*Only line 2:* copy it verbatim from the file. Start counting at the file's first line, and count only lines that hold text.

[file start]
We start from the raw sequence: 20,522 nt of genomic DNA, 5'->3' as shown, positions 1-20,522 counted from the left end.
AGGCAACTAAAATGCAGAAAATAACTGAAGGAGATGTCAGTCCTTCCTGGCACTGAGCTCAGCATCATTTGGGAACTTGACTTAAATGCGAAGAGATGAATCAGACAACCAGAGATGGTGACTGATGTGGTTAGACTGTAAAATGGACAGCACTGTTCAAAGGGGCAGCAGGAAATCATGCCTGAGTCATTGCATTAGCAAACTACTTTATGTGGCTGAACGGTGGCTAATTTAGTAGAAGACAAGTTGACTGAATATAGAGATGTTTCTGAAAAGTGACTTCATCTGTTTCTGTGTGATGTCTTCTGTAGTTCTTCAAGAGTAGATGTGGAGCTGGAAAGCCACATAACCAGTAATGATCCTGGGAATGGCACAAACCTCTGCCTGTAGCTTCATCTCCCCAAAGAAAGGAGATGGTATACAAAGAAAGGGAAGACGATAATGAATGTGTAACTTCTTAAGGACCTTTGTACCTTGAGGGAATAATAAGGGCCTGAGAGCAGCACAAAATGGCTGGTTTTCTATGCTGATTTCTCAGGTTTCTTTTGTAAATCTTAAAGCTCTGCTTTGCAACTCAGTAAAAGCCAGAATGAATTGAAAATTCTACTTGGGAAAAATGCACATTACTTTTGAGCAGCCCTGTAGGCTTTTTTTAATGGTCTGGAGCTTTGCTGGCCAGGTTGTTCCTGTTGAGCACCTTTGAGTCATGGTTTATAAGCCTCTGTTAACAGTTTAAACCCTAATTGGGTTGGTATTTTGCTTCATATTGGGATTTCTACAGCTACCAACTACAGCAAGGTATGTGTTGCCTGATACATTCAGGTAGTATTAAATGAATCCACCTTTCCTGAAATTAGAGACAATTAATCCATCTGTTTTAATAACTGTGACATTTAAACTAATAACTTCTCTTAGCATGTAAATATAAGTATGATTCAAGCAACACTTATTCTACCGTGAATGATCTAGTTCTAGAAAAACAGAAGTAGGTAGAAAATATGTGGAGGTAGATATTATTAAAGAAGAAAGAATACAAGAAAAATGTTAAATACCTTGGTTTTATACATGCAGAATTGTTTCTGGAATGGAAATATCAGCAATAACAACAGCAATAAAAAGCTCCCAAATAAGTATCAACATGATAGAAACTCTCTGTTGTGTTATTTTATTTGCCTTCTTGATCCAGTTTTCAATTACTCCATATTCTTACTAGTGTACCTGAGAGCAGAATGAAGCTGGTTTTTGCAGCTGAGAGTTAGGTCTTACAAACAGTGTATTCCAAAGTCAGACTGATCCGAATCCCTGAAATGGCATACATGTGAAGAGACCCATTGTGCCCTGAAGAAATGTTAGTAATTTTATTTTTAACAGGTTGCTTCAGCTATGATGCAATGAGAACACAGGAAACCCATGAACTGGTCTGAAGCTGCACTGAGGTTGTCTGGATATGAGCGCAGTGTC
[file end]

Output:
AGGCAACTAAAATGCAGAAAATAACTGAAGGAGATGTCAGTCCTTCCTGGCACTGAGCTCAGCATCATTTGGGAACTTGACTTAAATGCGAAGAGATGAATCAGACAACCAGAGATGGTGACTGATGTGGTTAGACTGTAAAATGGACAGCACTGTTCAAAGGGGCAGCAGGAAATCATGCCTGAGTCATTGCATTAGCAAACTACTTTATGTGGCTGAACGGTGGCTAATTTAGTAGAAGACAAGTTGACTGAATATAGAGATGTTTCTGAAAAGTGACTTCATCTGTTTCTGTGTGATGTCTTCTGTAGTTCTTCAAGAGTAGATGTGGAGCTGGAAAGCCACATAACCAGTAATGATCCTGGGAATGGCACAAACCTCTGCCTGTAGCTTCATCTCCCCAAAGAAAGGAGATGGTATACAAAGAAAGGGAAGACGATAATGAATGTGTAACTTCTTAAGGACCTTTGTACCTTGAGGGAATAATAAGGGCCTGAGAGCAGCACAAAATGGCTGGTTTTCTATGCTGATTTCTCAGGTTTCTTTTGTAAATCTTAAAGCTCTGCTTTGCAACTCAGTAAAAGCCAGAATGAATTGAAAATTCTACTTGGGAAAAATGCACATTACTTTTGAGCAGCCCTGTAGGCTTTTTTTAATGGTCTGGAGCTTTGCTGGCCAGGTTGTTCCTGTTGAGCACCTTTGAGTCATGGTTTATAAGCCTCTGTTAACAGTTTAAACCCTAATTGGGTTGGTATTTTGCTTCATATTGGGATTTCTACAGCTACCAACTACAGCAAGGTATGTGTTGCCTGATACATTCAGGTAGTATTAAATGAATCCACCTTTCCTGAAATTAGAGACAATTAATCCATCTGTTTTAATAACTGTGACATTTAAACTAATAACTTCTCTTAGCATGTAAATATAAGTATGATTCAAGCAACACTTATTCTACCGTGAATGATCTAGTTCTAGAAAAACAGAAGTAGGTAGAAAATATGTGGAGGTAGATATTATTAAAGAAGAAAGAATACAAGAAAAATGTTAAATACCTTGGTTTTATACATGCAGAATTGTTTCTGGAATGGAAATATCAGCAATAACAACAGCAATAAAAAGCTCCCAAATAAGTATCAACATGATAGAAACTCTCTGTTGTGTTATTTTATTTGCCTTCTTGATCCAGTTTTCAATTACTCCATATTCTTACTAGTGTACCTGAGAGCAGAATGAAGCTGGTTTTTGCAGCTGAGAGTTAGGTCTTACAAACAGTGTATTCCAAAGTCAGACTGATCCGAATCCCTGAAATGGCATACATGTGAAGAGACCCATTGTGCCCTGAAGAAATGTTAGTAATTTTATTTTTAACAGGTTGCTTCAGCTATGATGCAATGAGAACACAGGAAACCCATGAACTGGTCTGAAGCTGCACTGAGGTTGTCTGGATATGAGCGCAGTGTC